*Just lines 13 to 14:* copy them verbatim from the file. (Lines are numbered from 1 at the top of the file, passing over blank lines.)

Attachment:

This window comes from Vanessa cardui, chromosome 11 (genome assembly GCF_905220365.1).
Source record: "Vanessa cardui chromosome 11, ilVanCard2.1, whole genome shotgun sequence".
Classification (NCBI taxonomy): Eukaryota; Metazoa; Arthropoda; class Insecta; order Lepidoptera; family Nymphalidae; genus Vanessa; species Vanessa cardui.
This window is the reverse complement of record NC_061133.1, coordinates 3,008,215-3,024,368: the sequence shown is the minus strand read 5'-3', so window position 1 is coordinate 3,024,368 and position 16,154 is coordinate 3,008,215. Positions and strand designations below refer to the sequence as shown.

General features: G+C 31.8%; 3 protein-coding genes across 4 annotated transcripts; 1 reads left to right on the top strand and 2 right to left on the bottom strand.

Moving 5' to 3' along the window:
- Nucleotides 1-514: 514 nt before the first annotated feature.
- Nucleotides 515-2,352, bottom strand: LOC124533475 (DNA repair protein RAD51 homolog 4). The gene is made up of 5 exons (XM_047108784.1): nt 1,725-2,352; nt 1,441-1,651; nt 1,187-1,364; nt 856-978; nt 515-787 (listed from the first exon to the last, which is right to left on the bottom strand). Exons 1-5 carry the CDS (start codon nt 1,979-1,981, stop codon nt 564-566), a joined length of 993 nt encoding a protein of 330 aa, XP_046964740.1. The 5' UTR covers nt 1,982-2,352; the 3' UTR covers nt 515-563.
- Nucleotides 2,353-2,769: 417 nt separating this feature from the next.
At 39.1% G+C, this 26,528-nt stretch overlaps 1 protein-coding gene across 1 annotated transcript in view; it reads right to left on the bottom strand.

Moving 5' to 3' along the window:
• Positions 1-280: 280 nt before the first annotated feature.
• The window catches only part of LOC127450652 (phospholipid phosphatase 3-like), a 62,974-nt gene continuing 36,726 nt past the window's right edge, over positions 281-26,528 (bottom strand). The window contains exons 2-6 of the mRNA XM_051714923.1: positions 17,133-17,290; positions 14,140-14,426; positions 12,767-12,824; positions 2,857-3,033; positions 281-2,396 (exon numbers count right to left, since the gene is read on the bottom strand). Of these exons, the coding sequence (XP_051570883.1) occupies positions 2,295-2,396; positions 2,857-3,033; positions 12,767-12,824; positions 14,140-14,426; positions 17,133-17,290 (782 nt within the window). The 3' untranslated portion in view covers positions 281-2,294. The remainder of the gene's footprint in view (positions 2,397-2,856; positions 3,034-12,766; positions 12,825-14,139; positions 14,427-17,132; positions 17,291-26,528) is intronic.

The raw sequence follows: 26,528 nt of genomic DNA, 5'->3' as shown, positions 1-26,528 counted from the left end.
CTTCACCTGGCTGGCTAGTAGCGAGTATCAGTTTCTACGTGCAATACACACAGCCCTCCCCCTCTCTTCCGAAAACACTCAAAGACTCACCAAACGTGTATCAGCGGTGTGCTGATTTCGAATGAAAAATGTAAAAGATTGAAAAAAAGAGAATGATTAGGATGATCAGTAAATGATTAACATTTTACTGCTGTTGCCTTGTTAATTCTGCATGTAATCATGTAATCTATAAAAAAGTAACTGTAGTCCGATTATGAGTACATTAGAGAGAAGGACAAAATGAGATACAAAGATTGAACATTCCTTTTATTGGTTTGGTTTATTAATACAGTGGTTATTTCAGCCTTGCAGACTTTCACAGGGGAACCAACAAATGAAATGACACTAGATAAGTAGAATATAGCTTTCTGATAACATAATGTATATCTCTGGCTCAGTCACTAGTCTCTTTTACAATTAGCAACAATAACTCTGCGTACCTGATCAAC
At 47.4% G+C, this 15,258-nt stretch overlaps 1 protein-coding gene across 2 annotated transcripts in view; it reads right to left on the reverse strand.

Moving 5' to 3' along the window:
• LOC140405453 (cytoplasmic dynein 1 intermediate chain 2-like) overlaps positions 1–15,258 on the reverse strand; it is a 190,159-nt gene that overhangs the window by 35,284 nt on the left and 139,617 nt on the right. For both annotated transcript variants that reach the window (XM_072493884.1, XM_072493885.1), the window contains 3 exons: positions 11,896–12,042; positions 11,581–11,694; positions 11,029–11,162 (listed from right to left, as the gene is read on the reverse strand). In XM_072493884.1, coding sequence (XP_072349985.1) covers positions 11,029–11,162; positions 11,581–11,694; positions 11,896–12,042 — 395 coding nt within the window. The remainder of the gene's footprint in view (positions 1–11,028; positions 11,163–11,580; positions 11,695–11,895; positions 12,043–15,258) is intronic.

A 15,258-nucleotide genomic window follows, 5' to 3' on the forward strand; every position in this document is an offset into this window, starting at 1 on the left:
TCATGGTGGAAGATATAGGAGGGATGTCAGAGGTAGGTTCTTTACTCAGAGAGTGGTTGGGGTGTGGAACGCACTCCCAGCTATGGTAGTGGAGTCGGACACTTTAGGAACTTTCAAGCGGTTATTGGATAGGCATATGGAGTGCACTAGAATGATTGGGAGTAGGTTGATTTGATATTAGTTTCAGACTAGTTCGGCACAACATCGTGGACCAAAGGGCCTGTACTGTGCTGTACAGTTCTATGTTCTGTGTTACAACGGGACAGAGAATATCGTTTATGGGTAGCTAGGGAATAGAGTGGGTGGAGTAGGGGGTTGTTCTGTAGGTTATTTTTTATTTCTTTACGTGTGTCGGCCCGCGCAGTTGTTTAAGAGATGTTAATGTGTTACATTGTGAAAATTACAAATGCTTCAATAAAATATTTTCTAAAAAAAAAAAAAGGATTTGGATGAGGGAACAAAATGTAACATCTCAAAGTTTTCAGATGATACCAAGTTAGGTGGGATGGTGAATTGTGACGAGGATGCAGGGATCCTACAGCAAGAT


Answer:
• The window catches only part of LOC127450652 (phospholipid phosphatase 3-like), a 62,974-nt gene continuing 36,726 nt past the window's right edge, over positions 281-26,528 (bottom strand). The window contains exons 2-6 of the mRNA XM_051714923.1: positions 17,133-17,290; positions 14,140-14,426; positions 12,767-12,824; positions 2,857-3,033; positions 281-2,396 (exon numbers count right to left, since the gene is read on the bottom strand). Of these exons, the coding sequence (XP_051570883.1) occupies positions 2,295-2,396; positions 2,857-3,033; positions 12,767-12,824; positions 14,140-14,426; positions 17,133-17,290 (782 nt within the window). The 3' untranslated portion in view covers positions 281-2,294. The remainder of the gene's footprint in view (positions 2,397-2,856; positions 3,034-12,766; positions 12,825-14,139; positions 14,427-17,132; positions 17,291-26,528) is intronic.

The raw sequence follows: 26,528 nt of genomic DNA, 5'->3' as shown, positions 1-26,528 counted from the left end.